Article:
Welcome to Shopping With Vogue, a series in which we sift through a fashion lover’s favorite store. For this edition, we shop with musician and author, Michelle Zauner of Japanese Breakfast at Sandy Liang.
I listen to Japanese Breakfast as I ride an electric Citibike from Brooklyn to meet none other than Japanese Breakfast’s Michelle Zauner in downtown Manhattan. “Savage,” from her third album, Jubilee, is one of my favorites. Like every song of Zauner’s, it ignites a sort of longing that I didn’t realize existed since my first high school crush. In the accompanying music video, she’s playing cards, watching television, dining with The Soprano’s silver fox Michael Imperioli, and strumming a mandolin, all the while dressed in deliciously baroque and rich ensembles by Gucci, Vaquera, Area, Puppets & Puppets, and Patou. She’s absolutely regal.
To top it off, Zauner is a writer. She penned the essay “Crying in H Mart” for the New Yorker, about the death of her mother and her Korean heritage. After the piece went viral, she published a memoir under the same title back in April. This is all on top of shredding a guitar, releasing Jubilee in early June, and going on tour in late July. Zauner is truly our generation’s tatted, chilled-out renaissance woman, with ornate, dreamy stage style to match.
To shop, Zauner has picked Sandy Liang on 28 Orchard Street, next to Scarr’s Pizza and Larrie Gallery. It’s a hot spot area for dirty skaters and loafer-wearing literati. Zauner has moved to New York relatively recently and is still learning about the city. When I meet her, she greets me in a frothy Simone Rocha dress and Vans. She looks like a slice of lemon cake, standing out among the clientele.
But being so boldly femme wasn’t always her style. Zauner has had a long road in the world of coming into her own in fashion. A Eugene, Oregon native, she began playing in bands in the Philadelphia, Pennsylvania music scene while at Bryn Mawr in 2005, until she started to make it big with her own band back in 2016. In the past, she’d dress in more masculine clothes, like boy’s superhero T-shirts from Target and vintage grandpa button-ups from Goodwill. “For a long time, playing in a band, I wanted to present sort of more masculine because I felt like I had to do it in order to be taken seriously as a player and in the industry in general,” she says. “I used to have to prove to everyone that I could carry an 80-pound amp.”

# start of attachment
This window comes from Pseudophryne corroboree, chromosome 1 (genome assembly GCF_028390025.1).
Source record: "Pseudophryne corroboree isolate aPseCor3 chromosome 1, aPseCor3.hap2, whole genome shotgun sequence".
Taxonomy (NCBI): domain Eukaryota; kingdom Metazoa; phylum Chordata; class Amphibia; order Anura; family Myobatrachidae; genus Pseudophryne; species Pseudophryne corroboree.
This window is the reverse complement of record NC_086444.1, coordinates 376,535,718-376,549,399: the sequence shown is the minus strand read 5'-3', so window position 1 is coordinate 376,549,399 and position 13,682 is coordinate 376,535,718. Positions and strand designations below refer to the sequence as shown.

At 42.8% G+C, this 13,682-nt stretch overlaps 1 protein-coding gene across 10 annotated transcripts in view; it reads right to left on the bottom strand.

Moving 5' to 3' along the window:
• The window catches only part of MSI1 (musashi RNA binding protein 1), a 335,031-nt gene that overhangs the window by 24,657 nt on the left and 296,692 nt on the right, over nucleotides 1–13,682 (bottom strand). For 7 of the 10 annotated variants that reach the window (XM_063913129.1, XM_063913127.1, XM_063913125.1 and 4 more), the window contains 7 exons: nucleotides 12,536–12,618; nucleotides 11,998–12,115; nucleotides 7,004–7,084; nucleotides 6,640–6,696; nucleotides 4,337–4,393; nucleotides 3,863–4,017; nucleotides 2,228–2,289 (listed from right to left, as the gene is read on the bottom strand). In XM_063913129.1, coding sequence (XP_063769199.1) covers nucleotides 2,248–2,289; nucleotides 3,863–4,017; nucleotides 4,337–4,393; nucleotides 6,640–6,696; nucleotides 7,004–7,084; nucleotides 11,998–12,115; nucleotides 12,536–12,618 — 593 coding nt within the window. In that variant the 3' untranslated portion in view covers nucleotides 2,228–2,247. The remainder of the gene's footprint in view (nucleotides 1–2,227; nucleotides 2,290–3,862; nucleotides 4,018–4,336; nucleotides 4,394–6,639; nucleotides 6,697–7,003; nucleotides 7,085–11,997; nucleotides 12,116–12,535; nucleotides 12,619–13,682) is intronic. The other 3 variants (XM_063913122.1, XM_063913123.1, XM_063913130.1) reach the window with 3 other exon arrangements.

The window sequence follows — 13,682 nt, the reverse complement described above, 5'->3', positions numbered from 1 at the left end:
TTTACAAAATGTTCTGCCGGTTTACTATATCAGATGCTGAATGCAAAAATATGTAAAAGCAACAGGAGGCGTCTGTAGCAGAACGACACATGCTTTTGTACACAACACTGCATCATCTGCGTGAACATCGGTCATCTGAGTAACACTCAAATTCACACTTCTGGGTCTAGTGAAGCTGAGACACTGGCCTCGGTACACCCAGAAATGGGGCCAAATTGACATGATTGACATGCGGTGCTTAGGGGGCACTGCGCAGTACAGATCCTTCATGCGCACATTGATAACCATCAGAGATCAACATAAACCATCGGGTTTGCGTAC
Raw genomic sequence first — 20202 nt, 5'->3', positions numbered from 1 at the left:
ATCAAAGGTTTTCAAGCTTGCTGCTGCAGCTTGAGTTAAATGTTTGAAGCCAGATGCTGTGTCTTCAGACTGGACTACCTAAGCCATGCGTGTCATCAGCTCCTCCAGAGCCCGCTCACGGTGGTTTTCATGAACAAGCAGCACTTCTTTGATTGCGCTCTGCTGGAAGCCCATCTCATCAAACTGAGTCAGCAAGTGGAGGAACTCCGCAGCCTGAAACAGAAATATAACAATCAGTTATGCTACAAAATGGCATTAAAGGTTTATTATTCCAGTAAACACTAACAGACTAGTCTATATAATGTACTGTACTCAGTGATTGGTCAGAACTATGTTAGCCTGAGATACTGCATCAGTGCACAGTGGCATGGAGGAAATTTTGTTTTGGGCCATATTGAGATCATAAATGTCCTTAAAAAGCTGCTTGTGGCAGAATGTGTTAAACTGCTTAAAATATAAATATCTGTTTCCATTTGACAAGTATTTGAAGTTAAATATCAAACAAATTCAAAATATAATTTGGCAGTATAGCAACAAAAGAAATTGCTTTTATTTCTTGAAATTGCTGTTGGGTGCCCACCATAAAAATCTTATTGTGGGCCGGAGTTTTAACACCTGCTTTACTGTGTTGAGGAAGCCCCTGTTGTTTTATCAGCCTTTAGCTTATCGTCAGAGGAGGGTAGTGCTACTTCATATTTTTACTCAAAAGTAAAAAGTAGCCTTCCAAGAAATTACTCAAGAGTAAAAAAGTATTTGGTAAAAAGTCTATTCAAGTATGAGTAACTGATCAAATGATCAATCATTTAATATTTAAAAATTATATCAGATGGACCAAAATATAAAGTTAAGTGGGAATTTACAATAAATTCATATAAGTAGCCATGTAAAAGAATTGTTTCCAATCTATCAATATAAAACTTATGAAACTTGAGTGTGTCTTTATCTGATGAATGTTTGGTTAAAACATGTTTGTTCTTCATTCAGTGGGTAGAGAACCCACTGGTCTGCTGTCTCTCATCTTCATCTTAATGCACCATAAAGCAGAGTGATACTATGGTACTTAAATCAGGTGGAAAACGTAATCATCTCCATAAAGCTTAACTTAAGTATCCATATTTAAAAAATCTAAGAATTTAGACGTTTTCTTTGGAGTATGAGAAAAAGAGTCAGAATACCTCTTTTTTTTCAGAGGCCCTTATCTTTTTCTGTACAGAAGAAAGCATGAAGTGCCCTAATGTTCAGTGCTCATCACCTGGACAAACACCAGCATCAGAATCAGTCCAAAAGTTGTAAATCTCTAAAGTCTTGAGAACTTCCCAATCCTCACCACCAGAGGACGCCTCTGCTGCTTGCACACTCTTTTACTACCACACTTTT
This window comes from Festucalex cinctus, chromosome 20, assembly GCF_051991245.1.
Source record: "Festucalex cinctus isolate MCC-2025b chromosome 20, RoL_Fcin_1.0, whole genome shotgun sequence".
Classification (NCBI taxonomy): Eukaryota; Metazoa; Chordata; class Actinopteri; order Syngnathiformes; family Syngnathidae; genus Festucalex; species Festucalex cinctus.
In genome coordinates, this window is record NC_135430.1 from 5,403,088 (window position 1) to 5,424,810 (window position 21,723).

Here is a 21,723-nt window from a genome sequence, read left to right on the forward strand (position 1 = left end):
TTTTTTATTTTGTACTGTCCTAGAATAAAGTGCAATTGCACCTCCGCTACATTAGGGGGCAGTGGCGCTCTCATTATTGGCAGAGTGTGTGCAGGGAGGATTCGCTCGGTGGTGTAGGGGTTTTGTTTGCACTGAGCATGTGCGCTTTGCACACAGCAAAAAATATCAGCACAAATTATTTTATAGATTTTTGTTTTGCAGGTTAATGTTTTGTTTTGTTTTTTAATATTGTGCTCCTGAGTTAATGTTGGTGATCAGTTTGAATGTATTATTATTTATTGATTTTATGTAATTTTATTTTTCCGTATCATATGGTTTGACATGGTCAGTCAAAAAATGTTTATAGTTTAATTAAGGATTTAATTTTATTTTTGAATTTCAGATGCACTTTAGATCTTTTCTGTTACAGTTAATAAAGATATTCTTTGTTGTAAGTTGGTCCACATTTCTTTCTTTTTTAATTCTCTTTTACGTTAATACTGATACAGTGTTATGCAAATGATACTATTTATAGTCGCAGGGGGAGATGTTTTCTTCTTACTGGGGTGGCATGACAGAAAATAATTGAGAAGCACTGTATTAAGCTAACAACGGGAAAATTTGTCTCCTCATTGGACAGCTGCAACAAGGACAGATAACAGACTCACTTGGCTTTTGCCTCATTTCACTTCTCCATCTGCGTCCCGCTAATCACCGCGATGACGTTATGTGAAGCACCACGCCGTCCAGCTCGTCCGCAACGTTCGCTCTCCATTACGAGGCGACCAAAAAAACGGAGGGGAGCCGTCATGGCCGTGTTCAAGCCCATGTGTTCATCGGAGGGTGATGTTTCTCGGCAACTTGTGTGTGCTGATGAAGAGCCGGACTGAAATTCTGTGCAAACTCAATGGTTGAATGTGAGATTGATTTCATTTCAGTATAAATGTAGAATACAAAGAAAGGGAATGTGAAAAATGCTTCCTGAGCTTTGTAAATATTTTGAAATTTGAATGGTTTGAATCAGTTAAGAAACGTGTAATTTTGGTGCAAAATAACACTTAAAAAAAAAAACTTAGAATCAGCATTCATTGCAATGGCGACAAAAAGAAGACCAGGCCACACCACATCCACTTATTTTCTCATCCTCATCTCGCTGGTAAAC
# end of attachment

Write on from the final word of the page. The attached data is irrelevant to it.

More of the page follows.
As she came into her own, music-wise, her look evolved. A signature Zauner look is frilly and punk, with a multilayered, cake-like dress paired with combat boots or Vans. “I don’t think anyone doubts that I can play the guitar or lead a band. Now, I’m able to wear a dress and tread, and that juxtaposition is really exciting to me now. I don’t feel that I have to prove myself in the same way, which is really liberating.”
For her Jimmy Kimmel Live! performance in early July, she wore a baroque ivory Simone Rocha dress with a ruff collar to perform “Paprika.” The royal rock look was styled by Cece Liu, who Zauner met through the Philly music scene and has worked with for about three years. At the time, Liu hadn’t styled talent—she mostly worked in editorial and advertising—and Zauner hadn’t worked with a stylist. “We were both kind of learning as we went,” writes Liu. “She’s really come to appreciate fashion since then and come into her own style.” Brands have been taking notice, too. “In the beginning, no one would loan to us,” says Zauner. The fact that she can now count Rodarte and Rocha as big supporters is a testament to her rising popularity. “She seems to be down to get more creative the more we work together. our first fitting she was a bit like ‘These looks feel so crazy! I'm not sure,’” writes Liu. “And now she is like ‘Should we go for something crazier?’”